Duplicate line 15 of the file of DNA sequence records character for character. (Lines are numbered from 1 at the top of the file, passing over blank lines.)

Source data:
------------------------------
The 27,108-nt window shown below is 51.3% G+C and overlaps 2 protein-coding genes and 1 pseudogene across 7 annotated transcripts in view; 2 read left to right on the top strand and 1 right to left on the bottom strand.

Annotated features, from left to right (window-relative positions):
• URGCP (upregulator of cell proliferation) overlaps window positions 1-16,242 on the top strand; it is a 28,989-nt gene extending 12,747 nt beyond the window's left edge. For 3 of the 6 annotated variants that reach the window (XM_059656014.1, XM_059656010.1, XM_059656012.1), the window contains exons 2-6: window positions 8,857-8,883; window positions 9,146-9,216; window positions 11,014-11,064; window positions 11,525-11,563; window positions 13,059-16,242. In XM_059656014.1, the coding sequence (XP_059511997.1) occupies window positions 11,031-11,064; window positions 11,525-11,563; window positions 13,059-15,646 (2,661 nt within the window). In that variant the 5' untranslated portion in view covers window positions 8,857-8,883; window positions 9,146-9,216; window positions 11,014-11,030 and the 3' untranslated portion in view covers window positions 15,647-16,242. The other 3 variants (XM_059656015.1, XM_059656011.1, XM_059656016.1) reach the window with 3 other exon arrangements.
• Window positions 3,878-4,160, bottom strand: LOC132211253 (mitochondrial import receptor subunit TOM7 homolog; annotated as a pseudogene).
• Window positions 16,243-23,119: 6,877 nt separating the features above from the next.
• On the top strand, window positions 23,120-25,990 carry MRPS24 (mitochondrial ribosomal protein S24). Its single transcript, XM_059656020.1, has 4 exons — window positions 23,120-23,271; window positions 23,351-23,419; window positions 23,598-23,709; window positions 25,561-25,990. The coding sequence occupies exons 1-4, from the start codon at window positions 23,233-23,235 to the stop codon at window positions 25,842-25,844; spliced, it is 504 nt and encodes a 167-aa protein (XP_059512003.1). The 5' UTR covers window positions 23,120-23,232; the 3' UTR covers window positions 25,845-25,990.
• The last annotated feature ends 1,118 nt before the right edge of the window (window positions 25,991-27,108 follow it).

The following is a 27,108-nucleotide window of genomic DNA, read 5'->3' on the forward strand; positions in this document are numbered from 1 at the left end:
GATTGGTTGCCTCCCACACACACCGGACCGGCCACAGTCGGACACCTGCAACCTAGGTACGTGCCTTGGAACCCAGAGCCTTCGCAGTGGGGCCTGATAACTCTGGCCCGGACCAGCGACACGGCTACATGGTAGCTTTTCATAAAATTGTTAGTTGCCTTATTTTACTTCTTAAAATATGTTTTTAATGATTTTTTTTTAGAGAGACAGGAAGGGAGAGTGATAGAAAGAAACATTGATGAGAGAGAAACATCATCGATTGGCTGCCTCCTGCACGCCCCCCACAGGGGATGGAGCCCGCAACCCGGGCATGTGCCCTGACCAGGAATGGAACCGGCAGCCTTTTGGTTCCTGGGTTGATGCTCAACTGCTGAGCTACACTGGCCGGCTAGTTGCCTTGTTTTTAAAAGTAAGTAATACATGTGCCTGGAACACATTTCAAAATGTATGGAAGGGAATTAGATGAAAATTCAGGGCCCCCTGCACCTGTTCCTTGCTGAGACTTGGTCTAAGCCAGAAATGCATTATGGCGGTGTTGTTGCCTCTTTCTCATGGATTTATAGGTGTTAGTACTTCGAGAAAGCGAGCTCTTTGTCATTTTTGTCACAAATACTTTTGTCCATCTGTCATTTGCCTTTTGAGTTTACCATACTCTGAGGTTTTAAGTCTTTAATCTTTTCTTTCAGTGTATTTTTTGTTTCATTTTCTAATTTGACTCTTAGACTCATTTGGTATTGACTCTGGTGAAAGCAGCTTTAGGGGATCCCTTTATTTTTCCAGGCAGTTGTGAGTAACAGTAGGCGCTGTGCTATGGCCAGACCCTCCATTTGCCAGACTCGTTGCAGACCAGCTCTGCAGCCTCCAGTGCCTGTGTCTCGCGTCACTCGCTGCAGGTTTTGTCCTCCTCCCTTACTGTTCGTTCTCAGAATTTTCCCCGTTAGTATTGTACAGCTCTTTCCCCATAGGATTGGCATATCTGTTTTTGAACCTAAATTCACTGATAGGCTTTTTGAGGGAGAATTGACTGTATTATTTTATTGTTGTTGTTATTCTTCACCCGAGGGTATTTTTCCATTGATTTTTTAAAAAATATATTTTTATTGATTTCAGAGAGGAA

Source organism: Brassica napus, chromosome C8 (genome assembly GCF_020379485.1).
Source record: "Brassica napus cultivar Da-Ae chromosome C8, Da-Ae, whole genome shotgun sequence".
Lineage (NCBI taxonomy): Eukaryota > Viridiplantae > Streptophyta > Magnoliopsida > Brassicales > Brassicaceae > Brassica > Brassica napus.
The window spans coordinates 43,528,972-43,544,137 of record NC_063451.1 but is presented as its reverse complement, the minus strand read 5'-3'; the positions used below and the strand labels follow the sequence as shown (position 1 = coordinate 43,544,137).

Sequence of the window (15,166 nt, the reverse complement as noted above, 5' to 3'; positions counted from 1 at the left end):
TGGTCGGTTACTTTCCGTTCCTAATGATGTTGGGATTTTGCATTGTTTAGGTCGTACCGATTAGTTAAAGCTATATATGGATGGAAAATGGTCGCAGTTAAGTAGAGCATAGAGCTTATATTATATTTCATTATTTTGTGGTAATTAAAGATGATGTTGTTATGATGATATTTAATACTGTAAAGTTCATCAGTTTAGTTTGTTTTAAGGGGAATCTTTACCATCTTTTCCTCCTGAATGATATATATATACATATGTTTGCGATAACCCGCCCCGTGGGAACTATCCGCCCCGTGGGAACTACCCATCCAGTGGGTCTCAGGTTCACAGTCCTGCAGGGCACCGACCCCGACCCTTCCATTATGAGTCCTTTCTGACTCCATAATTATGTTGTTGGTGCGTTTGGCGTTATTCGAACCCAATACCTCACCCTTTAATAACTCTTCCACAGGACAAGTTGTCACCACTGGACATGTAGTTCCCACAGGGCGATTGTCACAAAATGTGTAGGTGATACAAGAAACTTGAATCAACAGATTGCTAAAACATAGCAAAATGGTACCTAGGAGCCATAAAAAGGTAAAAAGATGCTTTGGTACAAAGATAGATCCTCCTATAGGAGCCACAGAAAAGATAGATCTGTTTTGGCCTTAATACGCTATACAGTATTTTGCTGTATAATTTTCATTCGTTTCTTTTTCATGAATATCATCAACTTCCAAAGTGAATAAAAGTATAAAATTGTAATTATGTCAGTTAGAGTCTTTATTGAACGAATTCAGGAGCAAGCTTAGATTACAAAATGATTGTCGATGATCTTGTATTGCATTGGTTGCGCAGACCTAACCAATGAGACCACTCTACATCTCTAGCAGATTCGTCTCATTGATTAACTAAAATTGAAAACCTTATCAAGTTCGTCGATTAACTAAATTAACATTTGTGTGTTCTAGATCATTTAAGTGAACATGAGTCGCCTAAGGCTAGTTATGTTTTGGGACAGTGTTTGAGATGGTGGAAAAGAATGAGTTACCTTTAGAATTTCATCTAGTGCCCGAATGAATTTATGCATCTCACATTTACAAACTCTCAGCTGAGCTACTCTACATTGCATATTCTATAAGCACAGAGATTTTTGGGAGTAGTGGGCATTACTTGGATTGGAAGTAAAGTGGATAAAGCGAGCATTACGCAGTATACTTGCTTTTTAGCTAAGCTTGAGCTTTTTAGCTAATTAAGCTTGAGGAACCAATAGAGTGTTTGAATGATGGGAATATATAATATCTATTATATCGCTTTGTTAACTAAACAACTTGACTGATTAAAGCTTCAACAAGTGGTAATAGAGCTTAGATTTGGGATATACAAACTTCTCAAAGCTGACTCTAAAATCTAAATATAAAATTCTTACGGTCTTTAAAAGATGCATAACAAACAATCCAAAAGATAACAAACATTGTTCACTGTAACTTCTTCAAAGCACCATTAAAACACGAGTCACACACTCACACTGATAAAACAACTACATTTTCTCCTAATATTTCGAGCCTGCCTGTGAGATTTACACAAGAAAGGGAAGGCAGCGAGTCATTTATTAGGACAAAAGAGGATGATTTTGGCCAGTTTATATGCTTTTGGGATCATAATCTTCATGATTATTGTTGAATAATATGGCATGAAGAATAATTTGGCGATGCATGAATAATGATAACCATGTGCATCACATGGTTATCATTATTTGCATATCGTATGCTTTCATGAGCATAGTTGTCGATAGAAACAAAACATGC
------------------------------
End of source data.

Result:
TGGTCGGTTACTTTCCGTTCCTAATGATGTTGGGATTTTGCATTGTTTAGGTCGTACCGATTAGTTAAAGCTATATATGGATGGAAAATGGTCGCAGTTAAGTAGAGCATAGAGCTTATATTATATTTCATTATTTTGTGGTAATTAAAGATGATGTTGTTATGATGATATTTAATACTGTAAAGTTCATCAGTTTAGTTTGTTTTAAGGGGAATCTTTACCATCTTTTCCTCCTGAATGATATATATATACATATGTTTGCGATAACCCGCCCCGTGGGAACTATCCGCCCCGTGGGAACTACCCATCCAGTGGGTCTCAGGTTCACAGTCCTGCAGGGCACCGACCCCGACCCTTCCATTATGAGTCCTTTCTGACTCCATAATTATGTTGTTGGTGCGTTTGGCGTTATTCGAACCCAATACCTCACCCTTTAATAACTCTTCCACAGGACAAGTTGTCACCACTGGACATGTAGTTCCCACAGGGCGATTGTCACAAAATGTGTAGGTGATACAAGAAACTTGAATCAACAGATTGCTAAAACATAGCAAAATGGTACCTAGGAGCCATAAAAAGGTAAAAAGATGCTTTGGTACAAAGATAGATCCTCCTATAGGAGCCACAGAAAAGATAGATCTGTTTTGGCCTTAATACGCTATACAGTATTTTGCTGTATAATTTTCATTCGTTTCTTTTTCATGAATATCATCAACTTCCAAAGTGAATAAAAGTATAAAATTGTAATTATGTCAGTTAGAGTCTTTATTGAACGAATTCAGGAGCAAGCTTAGATTACAAAATGATTGTCGATGATCTTGTATTGCATTGGTTGCGCAGACCTAACCAATGAGACCACTCTACATCTCTAGCAGATTCGTCTCATTGATTAACTAAAATTGAAAACCTTATCAAGTTCGTCGATTAACTAAATTAACATTTGTGTGTTCTAGATCATTTAAGTGAACATGAGTCGCCTAAGGCTAGTTATGTTTTGGGACAGTGTTTGAGATGGTGGAAAAGAATGAGTTACCTTTAGAATTTCATCTAGTGCCCGAATGAATTTATGCATCTCACATTTACAAACTCTCAGCTGAGCTACTCTACATTGCATATTCTATAAGCACAGAGATTTTTGGGAGTAGTGGGCATTACTTGGATTGGAAGTAAAGTGGATAAAGCGAGCATTACGCAGTATACTTGCTTTTTAGCTAAGCTTGAGCTTTTTAGCTAATTAAGCTTGAGGAACCAATAGAGTGTTTGAATGATGGGAATATATAATATCTATTATATCGCTTTGTTAACTAAACAACTTGACTGATTAAAGCTTCAACAAGTGGTAATAGAGCTTAGATTTGGGATATACAAACTTCTCAAAGCTGACTCTAAAATCTAAATATAAAATTCTTACGGTCTTTAAAAGATGCATAACAAACAATCCAAAAGATAACAAACATTGTTCACTGTAACTTCTTCAAAGCACCATTAAAACACGAGTCACACACTCACACTGATAAAACAACTACATTTTCTCCTAATATTTCGAGCCTGCCTGTGAGATTTACACAAGAAAGGGAAGGCAGCGAGTCATTTATTAGGACAAAAGAGGATGATTTTGGCCAGTTTATATGCTTTTGGGATCATAATCTTCATGATTATTGTTGAATAATATGGCATGAAGAATAATTTGGCGATGCATGAATAATGATAACCATGTGCATCACATGGTTATCATTATTTGCATATCGTATGCTTTCATGAGCATAGTTGTCGATAGAAACAAAACATGC